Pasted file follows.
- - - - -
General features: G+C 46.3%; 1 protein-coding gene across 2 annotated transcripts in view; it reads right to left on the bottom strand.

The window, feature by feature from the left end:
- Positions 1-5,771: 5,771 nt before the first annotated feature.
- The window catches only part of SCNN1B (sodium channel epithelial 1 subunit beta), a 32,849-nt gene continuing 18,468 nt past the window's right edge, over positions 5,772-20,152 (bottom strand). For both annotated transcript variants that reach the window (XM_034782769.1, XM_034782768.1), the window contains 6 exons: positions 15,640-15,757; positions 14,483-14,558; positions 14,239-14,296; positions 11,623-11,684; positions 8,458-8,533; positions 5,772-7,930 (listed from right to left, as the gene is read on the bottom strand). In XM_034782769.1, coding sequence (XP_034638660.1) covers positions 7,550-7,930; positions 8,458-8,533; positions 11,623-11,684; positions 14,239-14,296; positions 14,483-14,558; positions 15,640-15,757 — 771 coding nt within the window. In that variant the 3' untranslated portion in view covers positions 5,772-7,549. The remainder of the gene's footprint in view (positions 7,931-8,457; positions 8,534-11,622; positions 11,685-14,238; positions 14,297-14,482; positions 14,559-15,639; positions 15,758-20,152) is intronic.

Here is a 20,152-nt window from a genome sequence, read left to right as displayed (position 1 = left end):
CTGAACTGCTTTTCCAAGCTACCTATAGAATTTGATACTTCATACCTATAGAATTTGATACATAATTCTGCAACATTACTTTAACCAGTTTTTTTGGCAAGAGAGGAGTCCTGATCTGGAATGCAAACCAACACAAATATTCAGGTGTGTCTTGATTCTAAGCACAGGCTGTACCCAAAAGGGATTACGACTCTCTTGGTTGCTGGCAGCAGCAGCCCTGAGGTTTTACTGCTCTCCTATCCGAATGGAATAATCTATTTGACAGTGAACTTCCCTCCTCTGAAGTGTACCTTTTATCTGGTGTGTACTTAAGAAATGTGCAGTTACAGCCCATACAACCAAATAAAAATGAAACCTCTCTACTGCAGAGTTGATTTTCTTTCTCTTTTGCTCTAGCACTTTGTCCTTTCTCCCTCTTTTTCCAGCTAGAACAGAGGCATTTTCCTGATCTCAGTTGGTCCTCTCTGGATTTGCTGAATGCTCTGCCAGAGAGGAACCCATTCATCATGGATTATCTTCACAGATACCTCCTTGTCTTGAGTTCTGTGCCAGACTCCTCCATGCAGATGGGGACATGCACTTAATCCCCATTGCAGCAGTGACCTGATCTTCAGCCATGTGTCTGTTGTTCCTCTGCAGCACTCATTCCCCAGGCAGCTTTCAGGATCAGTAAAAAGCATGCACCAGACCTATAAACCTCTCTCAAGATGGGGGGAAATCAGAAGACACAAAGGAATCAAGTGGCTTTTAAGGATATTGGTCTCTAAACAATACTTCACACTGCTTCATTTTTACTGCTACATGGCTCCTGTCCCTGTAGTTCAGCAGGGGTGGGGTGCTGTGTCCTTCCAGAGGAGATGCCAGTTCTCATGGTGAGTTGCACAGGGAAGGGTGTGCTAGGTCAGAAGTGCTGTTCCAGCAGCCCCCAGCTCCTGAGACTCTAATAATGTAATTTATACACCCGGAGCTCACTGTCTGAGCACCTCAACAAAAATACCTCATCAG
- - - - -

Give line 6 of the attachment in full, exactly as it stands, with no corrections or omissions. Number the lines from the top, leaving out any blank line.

CTGAACTGCTTTTCCAAGCTACCTATAGAATTTGATACTTCATACCTATAGAATTTGATACATAATTCTGCAACATTACTTTAACCAGTTTTTTTGGCAAGAGAGGAGTCCTGATCTGGAATGCAAACCAACACAAATATTCAGGTGTGTCTTGATTCTAAGCACAGGCTGTACCCAAAAGGGATTACGACTCTCTTGGTTGCTGGCAGCAGCAGCCCTGAGGTTTTACTGCTCTCCTATCCGAATGGAATAATCTATTTGACAGTGAACTTCCCTCCTCTGAAGTGTACCTTTTATCTGGTGTGTACTTAAGAAATGTGCAGTTACAGCCCATACAACCAAATAAAAATGAAACCTCTCTACTGCAGAGTTGATTTTCTTTCTCTTTTGCTCTAGCACTTTGTCCTTTCTCCCTCTTTTTCCAGCTAGAACAGAGGCATTTTCCTGATCTCAGTTGGTCCTCTCTGGATTTGCTGAATGCTCTGCCAGAGAGGAACCCATTCATCATGGATTATCTTCACAGATACCTCCTTGTCTTGAGTTCTGTGCCAGACTCCTCCATGCAGATGGGGACATGCACTTAATCCCCATTGCAGCAGTGACCTGATCTTCAGCCATGTGTCTGTTGTTCCTCTGCAGCACTCATTCCCCAGGCAGCTTTCAGGATCAGTAAAAAGCATGCACCAGACCTATAAACCTCTCTCAAGATGGGGGGAAATCAGAAGACACAAAGGAATCAAGTGGCTTTTAAGGATATTGGTCTCTAAACAATACTTCACACTGCTTCATTTTTACTGCTACATGGCTCCTGTCCCTGTAGTTCAGCAGGGGTGGGGTGCTGTGTCCTTCCAGAGGAGATGCCAGTTCTCATGGTGAGTTGCACAGGGAAGGGTGTGCTAGGTCAGAAGTGCTGTTCCAGCAGCCCCCAGCTCCTGAGACTCTAATAATGTAATTTATACACCCGGAGCTCACTGTCTGAGCACCTCAACAAAAATACCTCATCAG